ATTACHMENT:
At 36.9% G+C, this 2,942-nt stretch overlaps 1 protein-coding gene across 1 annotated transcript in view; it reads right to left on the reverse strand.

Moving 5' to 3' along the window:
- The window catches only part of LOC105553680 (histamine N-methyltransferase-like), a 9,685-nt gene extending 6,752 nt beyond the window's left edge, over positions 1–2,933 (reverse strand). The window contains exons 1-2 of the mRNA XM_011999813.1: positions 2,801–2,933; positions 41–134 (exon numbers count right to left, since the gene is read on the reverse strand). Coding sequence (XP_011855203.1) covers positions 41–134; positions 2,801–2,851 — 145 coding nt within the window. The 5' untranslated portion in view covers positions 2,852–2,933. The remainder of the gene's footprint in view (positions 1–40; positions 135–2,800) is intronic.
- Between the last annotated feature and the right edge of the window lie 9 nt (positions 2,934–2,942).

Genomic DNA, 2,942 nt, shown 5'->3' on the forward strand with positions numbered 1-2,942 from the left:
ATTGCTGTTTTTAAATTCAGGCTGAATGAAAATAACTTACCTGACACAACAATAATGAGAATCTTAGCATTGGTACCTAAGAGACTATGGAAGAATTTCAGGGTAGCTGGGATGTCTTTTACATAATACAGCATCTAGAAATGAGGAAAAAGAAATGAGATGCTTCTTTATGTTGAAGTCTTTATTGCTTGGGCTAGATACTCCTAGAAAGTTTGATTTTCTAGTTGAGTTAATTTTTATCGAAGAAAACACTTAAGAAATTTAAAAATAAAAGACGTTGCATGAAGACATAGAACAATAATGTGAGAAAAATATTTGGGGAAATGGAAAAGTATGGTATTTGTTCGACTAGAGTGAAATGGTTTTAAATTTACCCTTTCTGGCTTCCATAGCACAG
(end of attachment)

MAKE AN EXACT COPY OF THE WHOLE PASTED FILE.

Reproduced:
At 36.9% G+C, this 2,942-nt stretch overlaps 1 protein-coding gene across 1 annotated transcript in view; it reads right to left on the reverse strand.

Moving 5' to 3' along the window:
- The window catches only part of LOC105553680 (histamine N-methyltransferase-like), a 9,685-nt gene extending 6,752 nt beyond the window's left edge, over positions 1–2,933 (reverse strand). The window contains exons 1-2 of the mRNA XM_011999813.1: positions 2,801–2,933; positions 41–134 (exon numbers count right to left, since the gene is read on the reverse strand). Coding sequence (XP_011855203.1) covers positions 41–134; positions 2,801–2,851 — 145 coding nt within the window. The 5' untranslated portion in view covers positions 2,852–2,933. The remainder of the gene's footprint in view (positions 1–40; positions 135–2,800) is intronic.
- Between the last annotated feature and the right edge of the window lie 9 nt (positions 2,934–2,942).

Genomic DNA, 2,942 nt, shown 5'->3' on the forward strand with positions numbered 1-2,942 from the left:
ATTGCTGTTTTTAAATTCAGGCTGAATGAAAATAACTTACCTGACACAACAATAATGAGAATCTTAGCATTGGTACCTAAGAGACTATGGAAGAATTTCAGGGTAGCTGGGATGTCTTTTACATAATACAGCATCTAGAAATGAGGAAAAAGAAATGAGATGCTTCTTTATGTTGAAGTCTTTATTGCTTGGGCTAGATACTCCTAGAAAGTTTGATTTTCTAGTTGAGTTAATTTTTATCGAAGAAAACACTTAAGAAATTTAAAAATAAAAGACGTTGCATGAAGACATAGAACAATAATGTGAGAAAAATATTTGGGGAAATGGAAAAGTATGGTATTTGTTCGACTAGAGTGAAATGGTTTTAAATTTACCCTTTCTGGCTTCCATAGCACAG